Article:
The second week of April 1865 might have been the most newsworthy in the nation’s history. Within six days, the Civil War ended and President Abraham Lincoln was assassinated.
Echoes from that week 150 years ago reverberate in a strangely concrete way in four Minnesota places — Waconia, Zumbrota, Winona and a busy corner in Minneapolis.
There’s moss on the gravestone of Sgt. Andrew Matson at the Scandia Baptist Cemetery just east of Lake Waconia. It’s not the only green around.
“It’s a little itty-bitty cemetery in the middle of Island View Golf Club,” said Wendy Petersen-Biorn, who runs the Carver County Historical Society. “He’s right past the parking lot and next to the driving range.”
Matson was born in Sweden and wound up an infantryman in Company H of the Ninth Minnesota Regiment. In June of 1864, Matson was captured at a battle at Brice’s Crossroads, near Guntown, Miss. He’d spend the next eight months in hellish Confederate prisons before contracting a disease — likely chronic diarrhea.
He was released and allowed to return home to Waconia. He died three months later on May 28, 1865, and was buried in a casket made of butternut wood.
For the fledgling, seven-year-old state of Minnesota, Matson’s fate was all too common. While an estimated 626 Minnesotans died on Civil War battlefields, three times that number died of illness, according to Randal Dietrich, a Civil War expert at the Minnesota Historical Society. Census counts show about 170,000 people in Minnesota during the Civil War.
About 90 miles southeast of Matson’s mossy headstone, there’s a drum in the Zumbrota Area Historical Society Museum.
“It’s made of brownish wood like you’d see in the curved wood of an old canoe,” said Alice Lother, the museum’s director.
The drum belonged to Prussian-born Ernst Louis Abend, who emigrated to New York when he was 18. He joined a cavalry company out of Texas in 1857. He was injured at a skirmish in Virginia during the Civil War but re-enlisted as a drummer for Pennsylvania and New York units.
Civil War drummers were unarmed but vital communication cogs at the front of the front lines. When a cannonball knocked Abend off his horse, he was nursed back to health from back and kidney problems by a laundress and nurse named Harriet Crowley. He married her in 1863 before enlisting again. All told, Abend participated in 20 Civil War battles from Chickamauga, Ga., to Gettysburg, Pa. He played his drum at Lincoln’s second inauguration and at the president’s funeral a month later.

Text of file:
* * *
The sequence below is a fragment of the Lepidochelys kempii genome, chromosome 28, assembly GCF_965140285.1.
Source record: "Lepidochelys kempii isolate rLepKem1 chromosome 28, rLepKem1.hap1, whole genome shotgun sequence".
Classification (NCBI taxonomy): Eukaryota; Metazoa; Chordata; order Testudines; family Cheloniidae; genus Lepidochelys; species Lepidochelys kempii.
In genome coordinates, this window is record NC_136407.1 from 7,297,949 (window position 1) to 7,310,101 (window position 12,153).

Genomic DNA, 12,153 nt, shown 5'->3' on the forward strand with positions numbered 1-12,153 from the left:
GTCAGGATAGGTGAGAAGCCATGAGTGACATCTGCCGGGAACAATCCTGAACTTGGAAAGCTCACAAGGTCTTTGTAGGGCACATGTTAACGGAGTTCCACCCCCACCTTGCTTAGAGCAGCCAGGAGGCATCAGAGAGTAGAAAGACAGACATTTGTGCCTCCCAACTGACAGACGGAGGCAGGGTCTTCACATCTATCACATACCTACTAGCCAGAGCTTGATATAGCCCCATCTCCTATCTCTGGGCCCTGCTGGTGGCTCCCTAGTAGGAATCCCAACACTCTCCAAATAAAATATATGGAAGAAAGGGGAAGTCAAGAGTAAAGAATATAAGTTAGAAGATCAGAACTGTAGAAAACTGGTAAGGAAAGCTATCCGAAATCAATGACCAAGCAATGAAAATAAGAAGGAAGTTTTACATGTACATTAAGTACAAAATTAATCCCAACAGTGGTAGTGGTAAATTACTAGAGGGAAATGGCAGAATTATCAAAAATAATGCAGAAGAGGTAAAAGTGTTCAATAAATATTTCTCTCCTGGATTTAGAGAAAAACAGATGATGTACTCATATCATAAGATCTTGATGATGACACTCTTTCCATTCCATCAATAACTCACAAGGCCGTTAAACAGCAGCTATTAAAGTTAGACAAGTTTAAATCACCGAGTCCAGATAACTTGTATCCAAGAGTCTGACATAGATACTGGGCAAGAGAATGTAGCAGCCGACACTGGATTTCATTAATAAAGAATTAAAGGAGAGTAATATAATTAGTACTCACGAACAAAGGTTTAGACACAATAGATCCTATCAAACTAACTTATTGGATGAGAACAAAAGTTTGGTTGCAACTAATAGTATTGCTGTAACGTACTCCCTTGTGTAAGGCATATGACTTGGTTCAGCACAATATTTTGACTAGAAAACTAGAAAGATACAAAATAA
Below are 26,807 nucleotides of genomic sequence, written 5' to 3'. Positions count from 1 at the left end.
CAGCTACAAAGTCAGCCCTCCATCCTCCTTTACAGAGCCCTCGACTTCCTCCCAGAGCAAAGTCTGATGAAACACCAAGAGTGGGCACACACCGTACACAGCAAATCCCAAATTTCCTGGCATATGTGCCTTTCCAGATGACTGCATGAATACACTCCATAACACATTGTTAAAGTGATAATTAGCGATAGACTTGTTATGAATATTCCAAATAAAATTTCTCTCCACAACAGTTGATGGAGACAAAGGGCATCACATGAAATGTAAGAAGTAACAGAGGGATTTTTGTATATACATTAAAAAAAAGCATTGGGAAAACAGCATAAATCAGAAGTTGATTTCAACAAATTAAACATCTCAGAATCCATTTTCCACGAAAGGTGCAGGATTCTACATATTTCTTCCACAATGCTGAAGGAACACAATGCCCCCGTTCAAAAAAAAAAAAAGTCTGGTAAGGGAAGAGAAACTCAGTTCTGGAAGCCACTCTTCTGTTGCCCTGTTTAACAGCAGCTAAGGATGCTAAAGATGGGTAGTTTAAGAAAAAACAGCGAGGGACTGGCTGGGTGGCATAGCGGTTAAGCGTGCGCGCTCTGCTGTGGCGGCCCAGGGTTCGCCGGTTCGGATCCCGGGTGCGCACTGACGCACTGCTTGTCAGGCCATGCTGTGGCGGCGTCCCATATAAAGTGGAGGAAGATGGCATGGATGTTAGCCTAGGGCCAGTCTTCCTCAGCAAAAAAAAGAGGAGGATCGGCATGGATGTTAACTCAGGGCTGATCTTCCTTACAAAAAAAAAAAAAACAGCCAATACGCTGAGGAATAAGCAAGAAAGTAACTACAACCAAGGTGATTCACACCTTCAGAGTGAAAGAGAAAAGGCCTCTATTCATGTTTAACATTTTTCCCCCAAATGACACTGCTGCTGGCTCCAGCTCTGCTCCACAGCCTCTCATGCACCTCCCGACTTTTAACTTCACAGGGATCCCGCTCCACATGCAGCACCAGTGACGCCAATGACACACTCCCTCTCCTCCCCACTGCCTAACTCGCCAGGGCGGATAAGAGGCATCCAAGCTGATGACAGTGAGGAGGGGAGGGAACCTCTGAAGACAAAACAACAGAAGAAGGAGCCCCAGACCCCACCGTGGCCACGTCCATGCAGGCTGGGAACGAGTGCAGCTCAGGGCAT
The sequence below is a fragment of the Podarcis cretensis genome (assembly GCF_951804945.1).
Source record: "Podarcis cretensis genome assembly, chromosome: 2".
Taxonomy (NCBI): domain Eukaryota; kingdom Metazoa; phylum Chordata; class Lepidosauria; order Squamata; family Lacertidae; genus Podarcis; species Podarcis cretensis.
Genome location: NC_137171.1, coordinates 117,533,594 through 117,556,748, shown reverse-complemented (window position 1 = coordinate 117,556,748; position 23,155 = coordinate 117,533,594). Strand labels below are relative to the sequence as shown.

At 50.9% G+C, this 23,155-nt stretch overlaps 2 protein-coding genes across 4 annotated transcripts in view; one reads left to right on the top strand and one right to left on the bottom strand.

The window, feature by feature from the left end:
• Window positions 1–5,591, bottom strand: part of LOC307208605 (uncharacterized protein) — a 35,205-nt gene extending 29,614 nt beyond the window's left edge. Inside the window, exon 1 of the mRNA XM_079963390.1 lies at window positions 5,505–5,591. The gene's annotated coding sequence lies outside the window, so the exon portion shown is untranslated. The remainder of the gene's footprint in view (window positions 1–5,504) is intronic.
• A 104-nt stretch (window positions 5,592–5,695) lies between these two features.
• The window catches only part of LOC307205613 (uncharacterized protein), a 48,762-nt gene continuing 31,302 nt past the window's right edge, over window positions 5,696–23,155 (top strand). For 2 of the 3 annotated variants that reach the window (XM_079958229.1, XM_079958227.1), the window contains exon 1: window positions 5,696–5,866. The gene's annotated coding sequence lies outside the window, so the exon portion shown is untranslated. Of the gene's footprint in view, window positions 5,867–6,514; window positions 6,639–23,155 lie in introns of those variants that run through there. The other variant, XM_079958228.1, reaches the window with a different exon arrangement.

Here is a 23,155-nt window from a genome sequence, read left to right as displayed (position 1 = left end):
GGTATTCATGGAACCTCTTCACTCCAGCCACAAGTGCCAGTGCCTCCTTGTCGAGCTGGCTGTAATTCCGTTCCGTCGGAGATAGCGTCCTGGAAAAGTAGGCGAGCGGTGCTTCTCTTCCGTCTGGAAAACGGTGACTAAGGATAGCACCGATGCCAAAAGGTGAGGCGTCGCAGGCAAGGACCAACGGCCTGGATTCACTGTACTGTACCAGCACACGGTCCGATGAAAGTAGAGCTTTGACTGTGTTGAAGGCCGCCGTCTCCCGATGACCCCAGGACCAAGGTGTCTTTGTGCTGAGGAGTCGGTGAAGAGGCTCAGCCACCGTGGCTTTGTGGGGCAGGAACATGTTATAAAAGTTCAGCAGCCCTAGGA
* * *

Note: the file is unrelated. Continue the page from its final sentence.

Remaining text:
After the war, Abend and Harriet settled on a farmstead near Zumbrota in southeastern Minnesota. Neighbors were skeptical about his stories surrounding his famous drum.
But as Zumbrota’s centennial celebration neared in 1956, local historians verified Abend’s claims. The drum was last banged around that centennial in the mid-1950s, Lother said, by a high school student before it went in its specially designed case.
Another 70 miles southeast of Zumbrota, there’s a bridge inside Section CC of Winona’s Woodlawn Cemetery. Turn left from the bridge and, just before the road turns sharply, you’ll find the flat, weathered headstone of Sgt. Moses Chamberlin adjacent to those for his wife, Eliza; his son, Elmer Jay; and Elmer’s wife, Isabella.
On July 18, a group of Civil War buffs will replace Chamberlin’s fading marker with a new gravestone. A similar ceremony will be held in Waconia at Matson’s grave.
Records show Chamberlin had blue eyes, brown hair and stood 6 feet tall. He farmed near Elmira before joining Company K of the Ninth Minnesota. Like Matson, he was captured in Guntown, Miss., and sent to the notorious Andersonville Prison in Georgia. He was later part of a prisoner swap..
But Chamberlin wound up in a Missouri hospital with chronic diarrhea. He was sent home and died July 17, 1865, in tiny Saratoga, Minn., between Chatfield and St. Charles.
The fourth and final stop on this 150th Civil War-ending Minnesota tour swings back to the urban core of Minneapolis, at the corner of Lake Street and Cedar Avenue — more specifically: Lot 56, Section C at the north end of the Pioneers and Soldiers Memorial Cemetery.
There, in the middle of the traffic noise, rests James Frances Towner, another blue-eyed Minnesotan. Son of an alcoholic father who abandoned the family after moving from Illinois to Minneapolis, Towner enlisted at 16 and joined Company K of the fabled First Minnesota Regiment.
He was grazed by a bullet at Gettysburg and parlayed that slight wound into furlough home to visit his mother and sisters. He’d been sending a portion of his $13 monthly salary back home and earned another $100 for re-mustering. He gave his mother and sisters enough money for a cow and new dresses.
Towner, too, wound up in Confederate prisons in Richmond, Va., and Salisbury, N.C. Nine of his group of 15 Minnesotans taken prisoner together died within a year.
Towner survived and was exchanged on March 10, 1865, before landing in a Baltimore hospital with tuberculosis and diarrhea. He rallied enough to board a train home.
But by the time it reached La Crosse, Wis., Towner had collapsed. He was brought to a house, where a La Crosse physician tended to him.
Towner died on April 3, 1865, and would make the final leg of his trip home in a casket. Six days later, the war would end.
There are many Minnesotans to remember 150 years after the Civil War ended. These are just four of them.
Curt Brown’s tale on Minnesota’s history appears each Sunday. Readers can send him ideas and suggestions at email@example.com.